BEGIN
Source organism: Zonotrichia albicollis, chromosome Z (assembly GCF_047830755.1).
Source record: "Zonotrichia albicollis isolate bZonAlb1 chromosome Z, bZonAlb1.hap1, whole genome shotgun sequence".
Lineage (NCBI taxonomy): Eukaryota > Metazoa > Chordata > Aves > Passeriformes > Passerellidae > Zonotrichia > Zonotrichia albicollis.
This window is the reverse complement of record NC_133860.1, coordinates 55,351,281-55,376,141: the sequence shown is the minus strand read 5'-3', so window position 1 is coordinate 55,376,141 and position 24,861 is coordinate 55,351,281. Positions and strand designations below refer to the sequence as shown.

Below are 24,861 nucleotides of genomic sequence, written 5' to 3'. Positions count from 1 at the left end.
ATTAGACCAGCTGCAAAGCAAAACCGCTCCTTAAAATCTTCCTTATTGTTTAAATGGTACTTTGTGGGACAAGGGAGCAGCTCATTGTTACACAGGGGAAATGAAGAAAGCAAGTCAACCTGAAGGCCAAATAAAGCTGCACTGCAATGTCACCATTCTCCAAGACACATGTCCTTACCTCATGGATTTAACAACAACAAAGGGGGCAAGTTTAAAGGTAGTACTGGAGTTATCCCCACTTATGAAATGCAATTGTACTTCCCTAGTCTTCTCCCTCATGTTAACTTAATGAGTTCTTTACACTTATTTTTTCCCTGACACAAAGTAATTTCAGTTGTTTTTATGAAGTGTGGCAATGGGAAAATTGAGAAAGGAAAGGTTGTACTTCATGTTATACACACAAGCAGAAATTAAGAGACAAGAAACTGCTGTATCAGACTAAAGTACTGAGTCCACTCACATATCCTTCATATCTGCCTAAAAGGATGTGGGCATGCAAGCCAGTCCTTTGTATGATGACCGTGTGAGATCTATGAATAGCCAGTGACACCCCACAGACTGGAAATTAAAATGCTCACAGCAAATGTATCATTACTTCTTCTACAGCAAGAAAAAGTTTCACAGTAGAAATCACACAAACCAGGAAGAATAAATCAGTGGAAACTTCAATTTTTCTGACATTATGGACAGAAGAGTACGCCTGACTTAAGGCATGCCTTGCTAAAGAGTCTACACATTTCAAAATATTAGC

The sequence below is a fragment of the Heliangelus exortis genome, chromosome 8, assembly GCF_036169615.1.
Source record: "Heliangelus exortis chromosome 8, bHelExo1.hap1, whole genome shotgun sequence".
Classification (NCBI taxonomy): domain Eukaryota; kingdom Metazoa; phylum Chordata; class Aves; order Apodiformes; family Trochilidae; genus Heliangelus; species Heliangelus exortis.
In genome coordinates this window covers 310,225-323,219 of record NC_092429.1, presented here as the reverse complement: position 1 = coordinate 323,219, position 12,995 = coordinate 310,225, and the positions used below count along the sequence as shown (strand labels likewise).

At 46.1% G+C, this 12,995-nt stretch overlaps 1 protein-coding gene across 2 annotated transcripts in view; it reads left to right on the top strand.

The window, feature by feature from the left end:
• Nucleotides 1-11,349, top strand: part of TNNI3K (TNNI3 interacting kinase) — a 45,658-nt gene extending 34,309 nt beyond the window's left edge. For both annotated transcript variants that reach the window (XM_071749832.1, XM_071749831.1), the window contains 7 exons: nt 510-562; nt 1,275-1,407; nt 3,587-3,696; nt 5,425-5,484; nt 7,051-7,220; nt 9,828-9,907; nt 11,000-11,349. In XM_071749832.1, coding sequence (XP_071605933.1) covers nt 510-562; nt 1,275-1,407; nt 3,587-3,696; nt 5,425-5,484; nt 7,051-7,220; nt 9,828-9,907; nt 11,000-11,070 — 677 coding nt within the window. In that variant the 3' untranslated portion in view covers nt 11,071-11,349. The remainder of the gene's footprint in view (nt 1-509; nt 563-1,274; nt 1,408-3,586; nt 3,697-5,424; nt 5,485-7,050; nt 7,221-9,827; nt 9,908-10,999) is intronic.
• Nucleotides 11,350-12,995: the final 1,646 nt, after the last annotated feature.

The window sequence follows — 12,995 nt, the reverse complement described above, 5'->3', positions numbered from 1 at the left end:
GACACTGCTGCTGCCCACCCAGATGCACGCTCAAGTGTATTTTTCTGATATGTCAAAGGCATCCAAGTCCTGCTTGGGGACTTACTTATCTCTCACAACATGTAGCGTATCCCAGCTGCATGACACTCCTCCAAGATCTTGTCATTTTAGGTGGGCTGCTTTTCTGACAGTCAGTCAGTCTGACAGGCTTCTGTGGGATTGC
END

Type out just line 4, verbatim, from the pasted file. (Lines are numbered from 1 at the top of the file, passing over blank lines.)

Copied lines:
This window is the reverse complement of record NC_133860.1, coordinates 55,351,281-55,376,141: the sequence shown is the minus strand read 5'-3', so window position 1 is coordinate 55,376,141 and position 24,861 is coordinate 55,351,281. Positions and strand designations below refer to the sequence as shown.